It certainly takes a massive leap of faith to assume that anything meaningful will emerge from the legislation Cuomo has proposed.
This, again, is because Commissioner King doesn’t work for Cuomo. He works for the state Board of Regents and, specifically, for Regents Chancellor Merryl H. Tisch.
And Tisch owes her position solely to Assembly Speaker Sheldon Silver — plus to the state Constitution, which severely restricts the direct control governors have over education policy.
The Constitution requires that regents, and the chancellor, be elected by the entire Legislature — sitting as a single body. And since Silver’s Democratic conference outnumbers all other lawmakers combined, he has the whip hand.
Which he exercised with his elevation of Tisch to what is nominally one of the most powerful public-education jobs in America. But while puppet may be too strong a word to describe Tisch’s actual role, she’s not remotely likely to buck him on matters of this magnitude.
So what is Silver’s interest?
Well, let’s just say that the influence the public employee unions enjoy over the speaker and his Assembly Democrats is profound. And that none of those unions are more influential than the UFT and its parent organization, New York State United Teachers.
So it’s not hard to see where all this is heading.
Without reference to King’s good faith, Tisch’s independence or Cuomo’s sincerity, it remains that that the state Education Department itself has been in near-total thrall to Silver and the teachers for years — indeed, decades.
Thus it’s simply not reasonable to expect that the three could force the department to exercise real independence on teacher evaluations, even if they wanted to.
Not in the immediate case, and certainly not over time.
So much for Cuomo’s “perpetuity.”
So much, in fact, for the notion that there is anything fundamentally different in this approach than from what has come before.
The UFT has had an effective veto over meaningful evaluations all along. While it may allow Silver to engineer a fig-leaf accommodation this time around — the union, after all, stands to regain effective control of city schools once Bloomberg leaves office — there’s no reason to believe that significant numbers of bad teachers will wind up losing their jobs.
I don't buy this.
Tisch and King have promoted deform policies since they took their positions of power in Albany - from promoting the Endless Testing regime to teacher evaluations tied to test scores.
In addition, the UFT and the NYSUT have promoted ed deform policies as well - from signing off on the original Race to the Top legislation which changed the evaluation systems around the state and tied them to test scores to dropping the lawsuit against the Tisch/King/Cuomo policy change around the 40% test score threshold (a lawsuit which they won, btw.)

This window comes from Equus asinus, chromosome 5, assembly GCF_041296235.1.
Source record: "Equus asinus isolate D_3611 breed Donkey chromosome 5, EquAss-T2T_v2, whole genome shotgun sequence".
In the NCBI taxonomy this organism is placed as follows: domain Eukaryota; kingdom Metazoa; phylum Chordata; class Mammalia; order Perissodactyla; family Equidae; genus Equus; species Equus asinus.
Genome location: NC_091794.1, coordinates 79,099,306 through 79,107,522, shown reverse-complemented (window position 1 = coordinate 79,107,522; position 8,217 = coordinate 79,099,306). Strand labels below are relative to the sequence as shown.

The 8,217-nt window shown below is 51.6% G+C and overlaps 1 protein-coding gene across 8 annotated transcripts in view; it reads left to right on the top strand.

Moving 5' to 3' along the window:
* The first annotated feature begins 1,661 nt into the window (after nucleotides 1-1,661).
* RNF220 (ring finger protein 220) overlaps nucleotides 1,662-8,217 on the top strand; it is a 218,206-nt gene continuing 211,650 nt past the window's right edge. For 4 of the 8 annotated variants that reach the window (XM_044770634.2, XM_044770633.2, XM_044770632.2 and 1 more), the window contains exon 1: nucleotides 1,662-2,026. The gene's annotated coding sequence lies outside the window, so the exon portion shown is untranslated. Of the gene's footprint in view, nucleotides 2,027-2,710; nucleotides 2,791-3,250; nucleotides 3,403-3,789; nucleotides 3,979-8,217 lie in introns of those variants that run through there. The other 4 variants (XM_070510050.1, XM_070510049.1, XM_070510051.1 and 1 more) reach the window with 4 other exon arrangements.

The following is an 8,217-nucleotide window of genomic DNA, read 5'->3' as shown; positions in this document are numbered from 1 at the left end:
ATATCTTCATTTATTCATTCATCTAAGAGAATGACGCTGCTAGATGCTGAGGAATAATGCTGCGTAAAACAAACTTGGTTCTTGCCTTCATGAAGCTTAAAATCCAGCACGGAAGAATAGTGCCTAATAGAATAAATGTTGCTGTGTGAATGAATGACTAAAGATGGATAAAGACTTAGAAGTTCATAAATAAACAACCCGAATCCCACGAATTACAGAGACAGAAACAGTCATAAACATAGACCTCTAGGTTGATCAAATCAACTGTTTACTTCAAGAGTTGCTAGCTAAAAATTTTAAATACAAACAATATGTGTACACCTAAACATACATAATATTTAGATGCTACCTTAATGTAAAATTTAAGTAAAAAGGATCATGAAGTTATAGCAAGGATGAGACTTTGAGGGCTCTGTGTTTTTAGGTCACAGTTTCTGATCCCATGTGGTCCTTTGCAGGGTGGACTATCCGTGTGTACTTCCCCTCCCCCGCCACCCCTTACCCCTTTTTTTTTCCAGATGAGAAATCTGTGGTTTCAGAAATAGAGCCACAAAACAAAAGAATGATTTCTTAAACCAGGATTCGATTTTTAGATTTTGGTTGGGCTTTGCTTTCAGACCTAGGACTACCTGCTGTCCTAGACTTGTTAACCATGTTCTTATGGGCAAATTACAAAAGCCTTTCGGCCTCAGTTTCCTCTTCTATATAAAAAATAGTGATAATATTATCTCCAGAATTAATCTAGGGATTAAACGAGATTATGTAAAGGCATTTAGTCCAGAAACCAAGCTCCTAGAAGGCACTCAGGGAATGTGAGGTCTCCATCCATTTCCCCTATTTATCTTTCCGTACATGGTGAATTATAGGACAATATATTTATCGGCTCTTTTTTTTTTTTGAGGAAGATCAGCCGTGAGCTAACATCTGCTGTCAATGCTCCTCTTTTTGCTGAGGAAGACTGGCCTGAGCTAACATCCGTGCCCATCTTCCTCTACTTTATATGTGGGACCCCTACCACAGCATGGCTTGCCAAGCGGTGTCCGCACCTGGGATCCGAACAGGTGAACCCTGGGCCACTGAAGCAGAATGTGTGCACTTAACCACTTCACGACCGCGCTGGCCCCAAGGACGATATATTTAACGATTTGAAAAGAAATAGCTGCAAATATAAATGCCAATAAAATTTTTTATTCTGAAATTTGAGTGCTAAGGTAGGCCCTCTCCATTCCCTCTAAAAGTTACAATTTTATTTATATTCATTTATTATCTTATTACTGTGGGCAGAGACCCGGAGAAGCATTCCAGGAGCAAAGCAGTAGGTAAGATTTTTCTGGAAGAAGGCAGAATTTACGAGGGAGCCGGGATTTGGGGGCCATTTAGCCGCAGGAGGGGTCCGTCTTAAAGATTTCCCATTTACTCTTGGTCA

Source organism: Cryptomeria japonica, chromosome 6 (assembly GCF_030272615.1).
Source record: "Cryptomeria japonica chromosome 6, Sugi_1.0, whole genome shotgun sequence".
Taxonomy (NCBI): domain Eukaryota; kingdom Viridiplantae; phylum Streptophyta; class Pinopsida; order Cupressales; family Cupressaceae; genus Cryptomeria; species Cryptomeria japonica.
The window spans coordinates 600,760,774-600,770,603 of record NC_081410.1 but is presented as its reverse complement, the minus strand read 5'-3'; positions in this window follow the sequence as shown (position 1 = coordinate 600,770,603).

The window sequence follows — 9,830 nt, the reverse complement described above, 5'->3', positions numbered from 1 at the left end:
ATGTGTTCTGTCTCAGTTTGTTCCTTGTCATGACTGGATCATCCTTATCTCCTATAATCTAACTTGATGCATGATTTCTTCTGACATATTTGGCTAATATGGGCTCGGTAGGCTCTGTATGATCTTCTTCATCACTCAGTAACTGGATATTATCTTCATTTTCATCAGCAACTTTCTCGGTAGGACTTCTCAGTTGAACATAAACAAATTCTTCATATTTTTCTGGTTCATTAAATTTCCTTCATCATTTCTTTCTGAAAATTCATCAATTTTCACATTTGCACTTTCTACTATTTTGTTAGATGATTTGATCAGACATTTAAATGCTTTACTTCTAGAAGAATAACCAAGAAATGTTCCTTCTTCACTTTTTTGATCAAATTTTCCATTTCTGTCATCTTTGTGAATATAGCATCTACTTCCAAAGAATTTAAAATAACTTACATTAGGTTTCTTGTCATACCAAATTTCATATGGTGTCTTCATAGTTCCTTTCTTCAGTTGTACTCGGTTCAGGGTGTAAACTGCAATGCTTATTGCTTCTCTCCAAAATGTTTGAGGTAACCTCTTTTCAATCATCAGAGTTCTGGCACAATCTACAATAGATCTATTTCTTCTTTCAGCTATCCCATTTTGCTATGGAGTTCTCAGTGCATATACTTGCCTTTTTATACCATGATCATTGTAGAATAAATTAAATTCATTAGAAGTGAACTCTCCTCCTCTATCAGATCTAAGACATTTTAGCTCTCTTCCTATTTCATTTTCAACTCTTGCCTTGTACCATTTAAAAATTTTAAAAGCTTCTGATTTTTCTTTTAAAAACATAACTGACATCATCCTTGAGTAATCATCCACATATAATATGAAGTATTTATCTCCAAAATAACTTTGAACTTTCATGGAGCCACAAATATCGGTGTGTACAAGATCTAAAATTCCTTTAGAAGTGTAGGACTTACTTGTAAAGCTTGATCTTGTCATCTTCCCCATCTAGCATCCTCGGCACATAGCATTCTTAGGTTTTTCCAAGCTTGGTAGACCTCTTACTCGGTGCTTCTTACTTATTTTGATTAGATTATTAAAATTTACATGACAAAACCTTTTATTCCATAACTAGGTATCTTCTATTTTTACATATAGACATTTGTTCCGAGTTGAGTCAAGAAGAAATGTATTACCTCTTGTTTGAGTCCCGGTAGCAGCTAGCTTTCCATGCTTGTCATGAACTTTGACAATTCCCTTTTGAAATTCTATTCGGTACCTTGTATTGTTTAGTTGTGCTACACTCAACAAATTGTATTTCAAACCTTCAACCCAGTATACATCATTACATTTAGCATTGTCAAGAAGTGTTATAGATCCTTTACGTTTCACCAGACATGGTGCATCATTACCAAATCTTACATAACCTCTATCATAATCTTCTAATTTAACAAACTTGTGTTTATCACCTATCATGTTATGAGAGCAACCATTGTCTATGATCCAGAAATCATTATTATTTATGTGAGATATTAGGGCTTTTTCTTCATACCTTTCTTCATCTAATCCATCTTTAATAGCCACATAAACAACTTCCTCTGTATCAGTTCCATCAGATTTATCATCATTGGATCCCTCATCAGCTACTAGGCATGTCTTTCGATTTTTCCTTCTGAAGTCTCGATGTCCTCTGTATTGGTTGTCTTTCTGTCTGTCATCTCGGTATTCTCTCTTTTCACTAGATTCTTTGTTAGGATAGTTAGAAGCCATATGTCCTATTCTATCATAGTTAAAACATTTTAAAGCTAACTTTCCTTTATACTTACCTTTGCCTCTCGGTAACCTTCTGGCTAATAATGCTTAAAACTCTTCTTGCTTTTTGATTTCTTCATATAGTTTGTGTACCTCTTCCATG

The Regents Chancellor, the NYSED Commissioner and the NYSUT and UFT Presidents are all on board to push through the same kind of test score-based education deform policies - and those are the kinds of policies and "reforms" we have been getting out of Albany.
Perhaps these reforms do not go far enough for McManus and the Posties - that's a different issue.
But make no mistake, no one should take any solace that the UFT is allegedly going to have influence over the King/Tisch evaluation system that is imposed on us in June.
The UFT leadership have shown themselves to be in bed with the deform movement and the system we will get will be a deform system that turns schools into test prep factories where kids do nothing all day but practice for the high stakes tests and teachers do nothing all day but teach to the test.
And good teachers will lose their jobs over this - the APPR bell curve that mandates at least 10% of teachers get low ratings every year ensures this.
And the UFT leadership is okay with that.
As one of the Unity functionaries told Accountable Talk, they want more teachers fired because the current system, which leads to only about 1% of teachers being fired every year, isn't terminating enough teachers.
I can't imagine a member of MORE saying that kind of thing, can you?
But until we get a change in leadership at the UFT, you should know that your union is in the business of giving the education deform movement what it wants - and that includes on this evaluation issue.